Thursday, January 19, 2012

Weymouth Woods 100km

This is a tough race – and another Mangum Track Club event with that feeling of a family reunion. It is extremely well directed by Marie Lewis and her husband Jamie. You really don’t want for anything.

14 loops, each about 4.5 miles, the course is something like this. The first mile, is mainly single track, with a sandy surface with plenty of roots to trip over. Seems as though it is mostly down hill. The roots make it hard to get any rhythm going. Mile two starts with some very narrow single track, more roots. As the mile continues, there are some boardwalks, and a few fairly decent climbs. And more roots.

The third mile is the easiest of the course. Mostly runnable early, wider trail, and not nearly as many roots. 1/4 mile up hill, then a nice descent into the second aid station – very ably run by Doug Dawkins (RD of the Boogie Races), and Jimmy Ballard. The Mocha they offer up is just wonderful, caffeine, sugar and chocolate is a tough combination to beat. After the aid station, mostly down hill, less technical trail (carefully attempting to avoid the “son of a ditch” – thanks Gene and Lauren for the name – definitely appropriate.

At mile 3.5, cross a bridge, make a right turn, and back on single track – not too rooty for half mile or so – ups and downs. With 1/2 mile left on the loop, the trail widens for 1/4 mile or so, with nicely rolling hills. The last 1/4 mile is tough – the loop ends with the toughest climb and the most roots – then over the timing mat and to the main aid station.

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As for my race – I didn’t really set out with too many goals in mind. Weymouth Woods is now a Western States qualifier, so many people went out with that in mind, and aimed for sub 14 hours. My two previous finish times were 17:57 (in the pouring rain), 17:24 (in the snow and ice covered trails), so I could see no way that I was going to trim about 3.5 hours off of my 2011 time. 14 hours was never a target. Beating my overall 100k PR was my “WTF? LOL” goal – 16 hours, my more realistic goal was to beat my previous best Weymouth Woods time. Finishing alive and with a smile was of course my primary target.

My friend, mentor, unpaid coach and occasional psycho analyst, Shannon wanted me to try an experiment. “Go out hard” she said, “50 minute loops and see what happens”. So I did.

I started the race pushing the pace, skipping over the roots with the finesse and grace of a three-legged elephant, but noting how my Jordan Lake trail running prepared me for just such an escapade. Course knowledge really helped – having done something like 30 laps of the park before (that said, I did manage to go off course on Lap 12 of last year’s race – DOH!)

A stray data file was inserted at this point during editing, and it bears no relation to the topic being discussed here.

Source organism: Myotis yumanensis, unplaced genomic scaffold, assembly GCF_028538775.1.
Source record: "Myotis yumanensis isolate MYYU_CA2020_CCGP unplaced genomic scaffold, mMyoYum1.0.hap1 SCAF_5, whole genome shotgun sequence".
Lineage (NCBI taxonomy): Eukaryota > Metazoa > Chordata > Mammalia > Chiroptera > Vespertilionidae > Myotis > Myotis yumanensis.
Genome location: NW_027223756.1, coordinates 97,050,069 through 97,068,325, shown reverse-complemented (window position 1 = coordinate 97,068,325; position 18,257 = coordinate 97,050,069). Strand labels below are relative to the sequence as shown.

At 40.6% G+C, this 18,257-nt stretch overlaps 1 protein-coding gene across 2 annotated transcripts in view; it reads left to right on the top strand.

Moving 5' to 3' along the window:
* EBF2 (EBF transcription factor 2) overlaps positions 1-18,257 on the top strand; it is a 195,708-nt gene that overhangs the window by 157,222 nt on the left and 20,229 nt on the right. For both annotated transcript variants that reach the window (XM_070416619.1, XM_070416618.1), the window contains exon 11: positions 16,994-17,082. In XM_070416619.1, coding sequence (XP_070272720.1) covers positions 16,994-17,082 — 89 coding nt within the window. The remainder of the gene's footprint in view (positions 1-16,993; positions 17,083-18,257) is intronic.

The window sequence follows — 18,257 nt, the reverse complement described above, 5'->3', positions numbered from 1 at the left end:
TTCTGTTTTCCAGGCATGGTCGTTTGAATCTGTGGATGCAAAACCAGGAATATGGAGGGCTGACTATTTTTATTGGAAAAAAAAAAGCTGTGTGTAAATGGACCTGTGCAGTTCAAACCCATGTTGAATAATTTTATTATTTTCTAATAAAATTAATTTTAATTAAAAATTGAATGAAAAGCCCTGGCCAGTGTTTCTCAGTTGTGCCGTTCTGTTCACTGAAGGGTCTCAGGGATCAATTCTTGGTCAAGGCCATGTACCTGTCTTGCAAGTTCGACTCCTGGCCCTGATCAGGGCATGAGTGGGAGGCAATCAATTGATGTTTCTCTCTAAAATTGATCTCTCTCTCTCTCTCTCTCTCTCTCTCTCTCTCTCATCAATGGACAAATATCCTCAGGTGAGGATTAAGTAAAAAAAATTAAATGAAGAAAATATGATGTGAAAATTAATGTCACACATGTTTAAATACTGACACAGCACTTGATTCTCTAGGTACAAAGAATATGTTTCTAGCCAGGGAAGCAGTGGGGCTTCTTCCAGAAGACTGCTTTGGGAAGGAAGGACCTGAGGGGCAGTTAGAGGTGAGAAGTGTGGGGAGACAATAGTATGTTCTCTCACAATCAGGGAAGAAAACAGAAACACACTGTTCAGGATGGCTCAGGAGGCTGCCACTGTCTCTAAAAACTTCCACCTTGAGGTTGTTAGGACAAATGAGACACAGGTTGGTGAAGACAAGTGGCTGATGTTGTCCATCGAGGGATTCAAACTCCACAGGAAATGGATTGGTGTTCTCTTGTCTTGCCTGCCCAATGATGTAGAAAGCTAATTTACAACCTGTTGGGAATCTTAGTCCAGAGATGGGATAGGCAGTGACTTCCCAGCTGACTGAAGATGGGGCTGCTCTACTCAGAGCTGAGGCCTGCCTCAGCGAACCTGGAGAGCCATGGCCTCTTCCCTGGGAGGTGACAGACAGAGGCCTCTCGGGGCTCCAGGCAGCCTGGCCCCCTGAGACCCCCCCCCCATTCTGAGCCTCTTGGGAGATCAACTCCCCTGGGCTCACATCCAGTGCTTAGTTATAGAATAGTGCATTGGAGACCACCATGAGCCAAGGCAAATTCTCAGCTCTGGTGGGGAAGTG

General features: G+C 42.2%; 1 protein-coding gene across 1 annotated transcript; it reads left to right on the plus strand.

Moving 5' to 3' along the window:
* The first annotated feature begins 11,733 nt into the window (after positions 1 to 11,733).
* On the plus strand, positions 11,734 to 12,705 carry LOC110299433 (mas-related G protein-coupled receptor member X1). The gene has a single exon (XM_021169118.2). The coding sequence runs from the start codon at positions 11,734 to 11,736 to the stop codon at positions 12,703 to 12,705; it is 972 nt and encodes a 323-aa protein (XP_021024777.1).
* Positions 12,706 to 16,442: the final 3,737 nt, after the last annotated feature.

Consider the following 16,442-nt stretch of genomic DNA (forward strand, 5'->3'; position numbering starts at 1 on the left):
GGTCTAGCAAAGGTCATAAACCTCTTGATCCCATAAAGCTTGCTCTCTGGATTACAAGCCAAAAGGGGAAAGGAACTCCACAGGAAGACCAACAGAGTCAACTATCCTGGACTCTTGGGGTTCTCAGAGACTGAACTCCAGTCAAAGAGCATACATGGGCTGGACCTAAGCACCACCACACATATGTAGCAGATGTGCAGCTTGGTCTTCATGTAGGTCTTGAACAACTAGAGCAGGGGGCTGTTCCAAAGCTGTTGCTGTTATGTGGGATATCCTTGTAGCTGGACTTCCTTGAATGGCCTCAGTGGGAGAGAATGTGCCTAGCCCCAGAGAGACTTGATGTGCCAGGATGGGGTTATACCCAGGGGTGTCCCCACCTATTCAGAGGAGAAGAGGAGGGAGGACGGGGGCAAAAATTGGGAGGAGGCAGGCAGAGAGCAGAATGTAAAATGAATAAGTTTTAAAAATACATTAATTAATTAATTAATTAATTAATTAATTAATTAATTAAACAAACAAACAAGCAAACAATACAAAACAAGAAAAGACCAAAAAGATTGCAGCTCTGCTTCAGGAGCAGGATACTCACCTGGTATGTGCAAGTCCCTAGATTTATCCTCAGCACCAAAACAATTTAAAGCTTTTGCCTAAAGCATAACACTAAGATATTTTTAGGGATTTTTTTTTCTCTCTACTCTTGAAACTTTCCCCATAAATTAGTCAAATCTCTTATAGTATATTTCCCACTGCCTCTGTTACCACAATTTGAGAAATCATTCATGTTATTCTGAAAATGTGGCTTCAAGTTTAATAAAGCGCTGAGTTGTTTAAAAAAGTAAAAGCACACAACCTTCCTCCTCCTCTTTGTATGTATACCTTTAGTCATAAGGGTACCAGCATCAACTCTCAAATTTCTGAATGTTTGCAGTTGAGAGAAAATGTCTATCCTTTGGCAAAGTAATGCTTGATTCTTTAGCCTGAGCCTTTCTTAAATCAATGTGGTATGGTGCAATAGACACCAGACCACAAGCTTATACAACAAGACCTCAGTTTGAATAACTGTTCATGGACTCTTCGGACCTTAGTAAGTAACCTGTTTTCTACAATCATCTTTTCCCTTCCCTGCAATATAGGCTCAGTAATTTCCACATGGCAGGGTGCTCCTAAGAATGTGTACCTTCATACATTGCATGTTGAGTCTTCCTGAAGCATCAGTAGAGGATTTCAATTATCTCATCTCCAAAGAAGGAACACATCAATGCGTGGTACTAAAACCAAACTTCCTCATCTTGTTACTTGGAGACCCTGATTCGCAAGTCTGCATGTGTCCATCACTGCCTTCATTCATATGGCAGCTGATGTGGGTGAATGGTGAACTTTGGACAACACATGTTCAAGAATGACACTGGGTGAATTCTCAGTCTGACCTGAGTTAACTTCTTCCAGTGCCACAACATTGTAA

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Early on (Picture Jim W)

Jimmy and Doug were cooking grits at the second aid station. I love Southern food, but grits is something I pass at. “Kinda like eating boiled sand” I tell people. Who then normally remind me that there is a ton of butter in there – but to me, it makes the grits taste like boiled sand with butter. I passed. (But appreciated the offer)

First three laps went well – 50 minute loop average. Half way around lap 4 – oh oh. Stomach cramps. And not the sort of stomach cramps that say “best go to the bathroom at the end of this loop” – no these stomach cramps were screaming “get your sorry butt into the woods NOW!” So I did. And lap 5 too.

Yes, we had “issues”

So with the fragile stomach, not many calories were being consumed and the pace inevitably eased off. No big deal – I was never going to be able to hang onto that pace anyway.

The half-way split was about 7:10, and I took a break, sat down for a few minutes and rested some.

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As the sun went down, I really was starting to feel tired. BUT, I was going to get to play with my new toy. A Super Dooper Fenix handheld flash light. It was bright. Really bright. And it made a phenomenal difference to running technical trails at night. Until the batteries died. And I didn’t have any spare. Idiot.

My friend Gene, definitely smarter than me had a spare pair of batteries. For the last half of the previous loop, running with just a headlight made me realize just how much of a difference a good light can make, especially on technical trails. My Fenix is a keeper. I will invest in batteries for my next run in the dark though.

It got cold after the sun set (No shit Sherlock – anybody would think it was January or something), but changing into dry clothing made me feel better. Still tired though.

Now that the stomach issues had rescinded into just being a memory. I felt that some soup would be the order of the day. Potato soup. Awesome potato soup. Super soup. Carbs, salt and warm. Just the perfect combination, and cup or two of that after laps 10 and 11 really gave me some energy back.

Around lap 10, I started figuring out when I would finish – looked to me like about 17 hours. I was going to be happy with that. I soon also started thinking that it would be nice to beat last year’s time by 30 minutes – so that became the goal. It required a little bit of pushing to make it, but eventually, I crossed the line in 16:49 – 35 minutes faster than last year. Yep, that’ll work.